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Foreign debt manageable – CB Governor

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by Sanath Nanayakkare

Doomsayers had predicted that the country’s debt burden would be unmanageable, but that was not the case when one took the alternative economic indicators into account, Central Bank Governor Prof. W.D Lakshman said yesterday at the inauguration session of Sri Lanka Economic Summit 2020, held on a virtual platform.

Prof. Lakshman said that he particularly felt obliged to touch upon the current controversies surrounding Sri Lanka’s fiscal deficits and the current level of its debt.

“There are arguments that Sri Lanka’s fiscal deficits have been excessive and the debt levels are at unmanageable levels, but let me attempt to expand on this aspect in terms of alternative thinking in economic theory,” he said.

“Several countries including Japan, Singapore, and the United States have debt levels far exceeding their GDP. Firstly, this shows that even such high levels of debt could be sustainable when domestic debt is the predominant component in the debt portfolio. It can be shown through alternative indicators that even foreign debt is more manageable than doomsayers indicate.

“The ratio of government’s foreign non-concessional debt to GDP is around 23%, and the remainder is either domestic debt that can be rolled over or dealt with upon long term concessional financing. The annual foreign debt service payments as a percentage of export earnings and remittances stand at around 12% in ‘business as usual’ years such as 2018.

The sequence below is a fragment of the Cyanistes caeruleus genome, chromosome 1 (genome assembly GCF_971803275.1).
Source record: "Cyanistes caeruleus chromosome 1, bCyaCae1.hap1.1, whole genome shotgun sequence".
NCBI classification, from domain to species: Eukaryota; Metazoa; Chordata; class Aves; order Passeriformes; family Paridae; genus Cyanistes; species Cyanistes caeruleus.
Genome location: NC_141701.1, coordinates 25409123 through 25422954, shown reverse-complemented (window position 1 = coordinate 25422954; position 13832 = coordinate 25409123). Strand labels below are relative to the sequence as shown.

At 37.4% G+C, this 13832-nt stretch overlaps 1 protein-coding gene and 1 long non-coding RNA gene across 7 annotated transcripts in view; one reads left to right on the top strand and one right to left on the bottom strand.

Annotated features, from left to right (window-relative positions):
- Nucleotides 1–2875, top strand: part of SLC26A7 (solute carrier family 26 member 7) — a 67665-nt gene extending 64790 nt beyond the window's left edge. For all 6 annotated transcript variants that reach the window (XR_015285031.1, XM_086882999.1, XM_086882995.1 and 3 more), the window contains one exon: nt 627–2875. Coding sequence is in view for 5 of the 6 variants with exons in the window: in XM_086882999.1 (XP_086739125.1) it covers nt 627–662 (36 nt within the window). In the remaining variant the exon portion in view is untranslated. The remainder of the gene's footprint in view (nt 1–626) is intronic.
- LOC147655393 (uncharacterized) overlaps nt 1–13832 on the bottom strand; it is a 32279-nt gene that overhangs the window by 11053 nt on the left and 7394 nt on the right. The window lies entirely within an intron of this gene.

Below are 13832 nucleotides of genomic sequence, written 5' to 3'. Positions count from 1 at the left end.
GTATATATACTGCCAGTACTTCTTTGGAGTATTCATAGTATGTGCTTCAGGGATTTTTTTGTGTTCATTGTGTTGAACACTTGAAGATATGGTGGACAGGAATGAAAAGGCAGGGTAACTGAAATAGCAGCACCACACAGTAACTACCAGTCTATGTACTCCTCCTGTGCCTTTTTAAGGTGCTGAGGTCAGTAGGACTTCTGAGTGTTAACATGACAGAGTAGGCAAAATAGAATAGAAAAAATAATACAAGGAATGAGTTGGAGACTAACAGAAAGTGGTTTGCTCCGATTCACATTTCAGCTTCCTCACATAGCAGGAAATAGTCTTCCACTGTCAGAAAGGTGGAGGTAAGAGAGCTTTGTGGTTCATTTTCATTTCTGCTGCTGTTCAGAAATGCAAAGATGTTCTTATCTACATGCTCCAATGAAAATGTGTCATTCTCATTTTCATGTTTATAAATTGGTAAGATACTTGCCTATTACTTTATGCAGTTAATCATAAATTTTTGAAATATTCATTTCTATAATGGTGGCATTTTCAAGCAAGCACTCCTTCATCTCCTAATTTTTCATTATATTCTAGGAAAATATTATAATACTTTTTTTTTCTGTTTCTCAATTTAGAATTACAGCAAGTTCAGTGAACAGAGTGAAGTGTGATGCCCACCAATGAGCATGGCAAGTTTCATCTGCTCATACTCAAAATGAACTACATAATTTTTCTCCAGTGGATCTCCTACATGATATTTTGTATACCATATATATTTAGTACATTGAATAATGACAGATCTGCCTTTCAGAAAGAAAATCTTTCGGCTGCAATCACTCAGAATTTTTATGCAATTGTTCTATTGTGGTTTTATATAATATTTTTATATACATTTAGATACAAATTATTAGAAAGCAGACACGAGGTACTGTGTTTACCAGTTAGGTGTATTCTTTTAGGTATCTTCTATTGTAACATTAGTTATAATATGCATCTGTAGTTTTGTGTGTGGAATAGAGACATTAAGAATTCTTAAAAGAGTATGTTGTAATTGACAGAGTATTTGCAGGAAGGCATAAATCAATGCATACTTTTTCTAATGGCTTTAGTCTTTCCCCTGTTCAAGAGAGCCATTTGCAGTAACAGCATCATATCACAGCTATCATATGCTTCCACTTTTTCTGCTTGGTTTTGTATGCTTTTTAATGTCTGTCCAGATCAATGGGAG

“With the adoption of a fiscal consolidation path from 2021 and the increased emphasis on domestic debt when it comes to financing budget deficits, the aforementioned indicators will improve further. The fears surrounding debt sustainability, therefore, indeed appear unfounded.”

Referring to widespread concerns on import restrictions, foreign trade and foreign economic relations the Governor said: “Import restrictions on non-essential goods working along with low oil prices have provided the country with a saving of US$ 4 billion in import expenditure in 2020. This saving is almost equivalent to the foreign currency debt service payments we settled during the year.